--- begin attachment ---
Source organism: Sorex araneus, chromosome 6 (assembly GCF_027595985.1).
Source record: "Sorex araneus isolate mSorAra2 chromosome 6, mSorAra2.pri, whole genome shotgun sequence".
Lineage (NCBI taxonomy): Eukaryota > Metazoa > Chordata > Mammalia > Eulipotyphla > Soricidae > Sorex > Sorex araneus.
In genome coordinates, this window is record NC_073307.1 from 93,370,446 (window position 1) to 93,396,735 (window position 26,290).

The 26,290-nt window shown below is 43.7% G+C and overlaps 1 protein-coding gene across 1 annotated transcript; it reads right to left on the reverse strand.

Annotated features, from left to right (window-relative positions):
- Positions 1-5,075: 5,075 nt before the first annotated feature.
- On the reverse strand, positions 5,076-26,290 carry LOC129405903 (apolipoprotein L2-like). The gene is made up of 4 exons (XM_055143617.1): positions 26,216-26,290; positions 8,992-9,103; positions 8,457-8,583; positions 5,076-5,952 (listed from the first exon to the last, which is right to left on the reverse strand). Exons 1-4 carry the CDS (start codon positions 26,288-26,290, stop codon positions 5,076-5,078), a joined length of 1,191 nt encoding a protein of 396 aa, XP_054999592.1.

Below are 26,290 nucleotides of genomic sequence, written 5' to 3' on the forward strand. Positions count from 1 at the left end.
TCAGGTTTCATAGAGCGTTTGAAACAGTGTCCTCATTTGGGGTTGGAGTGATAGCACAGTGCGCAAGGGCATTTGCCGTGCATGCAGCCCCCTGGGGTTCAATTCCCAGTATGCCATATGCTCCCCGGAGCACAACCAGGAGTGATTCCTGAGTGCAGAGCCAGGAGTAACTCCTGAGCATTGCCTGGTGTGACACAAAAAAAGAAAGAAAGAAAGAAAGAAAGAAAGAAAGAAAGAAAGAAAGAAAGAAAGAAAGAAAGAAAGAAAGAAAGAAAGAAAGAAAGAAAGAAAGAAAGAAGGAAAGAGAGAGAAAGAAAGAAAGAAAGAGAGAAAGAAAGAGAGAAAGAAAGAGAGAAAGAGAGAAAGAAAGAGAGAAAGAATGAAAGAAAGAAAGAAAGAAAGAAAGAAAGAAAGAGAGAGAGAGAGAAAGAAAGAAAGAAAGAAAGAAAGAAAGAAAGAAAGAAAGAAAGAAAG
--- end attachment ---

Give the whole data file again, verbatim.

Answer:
Source organism: Sorex araneus, chromosome 6 (assembly GCF_027595985.1).
Source record: "Sorex araneus isolate mSorAra2 chromosome 6, mSorAra2.pri, whole genome shotgun sequence".
Lineage (NCBI taxonomy): Eukaryota > Metazoa > Chordata > Mammalia > Eulipotyphla > Soricidae > Sorex > Sorex araneus.
In genome coordinates, this window is record NC_073307.1 from 93,370,446 (window position 1) to 93,396,735 (window position 26,290).

The 26,290-nt window shown below is 43.7% G+C and overlaps 1 protein-coding gene across 1 annotated transcript; it reads right to left on the reverse strand.

Annotated features, from left to right (window-relative positions):
- Positions 1-5,075: 5,075 nt before the first annotated feature.
- On the reverse strand, positions 5,076-26,290 carry LOC129405903 (apolipoprotein L2-like). The gene is made up of 4 exons (XM_055143617.1): positions 26,216-26,290; positions 8,992-9,103; positions 8,457-8,583; positions 5,076-5,952 (listed from the first exon to the last, which is right to left on the reverse strand). Exons 1-4 carry the CDS (start codon positions 26,288-26,290, stop codon positions 5,076-5,078), a joined length of 1,191 nt encoding a protein of 396 aa, XP_054999592.1.

Below are 26,290 nucleotides of genomic sequence, written 5' to 3' on the forward strand. Positions count from 1 at the left end.
TCAGGTTTCATAGAGCGTTTGAAACAGTGTCCTCATTTGGGGTTGGAGTGATAGCACAGTGCGCAAGGGCATTTGCCGTGCATGCAGCCCCCTGGGGTTCAATTCCCAGTATGCCATATGCTCCCCGGAGCACAACCAGGAGTGATTCCTGAGTGCAGAGCCAGGAGTAACTCCTGAGCATTGCCTGGTGTGACACAAAAAAAGAAAGAAAGAAAGAAAGAAAGAAAGAAAGAAAGAAAGAAAGAAAGAAAGAAAGAAAGAAAGAAAGAAAGAAAGAAAGAAAGAAAGAAAGAAAGAAGGAAAGAGAGAGAAAGAAAGAAAGAAAGAGAGAAAGAAAGAGAGAAAGAAAGAGAGAAAGAGAGAAAGAAAGAGAGAAAGAATGAAAGAAAGAAAGAAAGAAAGAAAGAAAGAAAGAGAGAGAGAGAGAAAGAAAGAAAGAAAGAAAGAAAGAAAGAAAGAAAGAAAGAAAGAAAG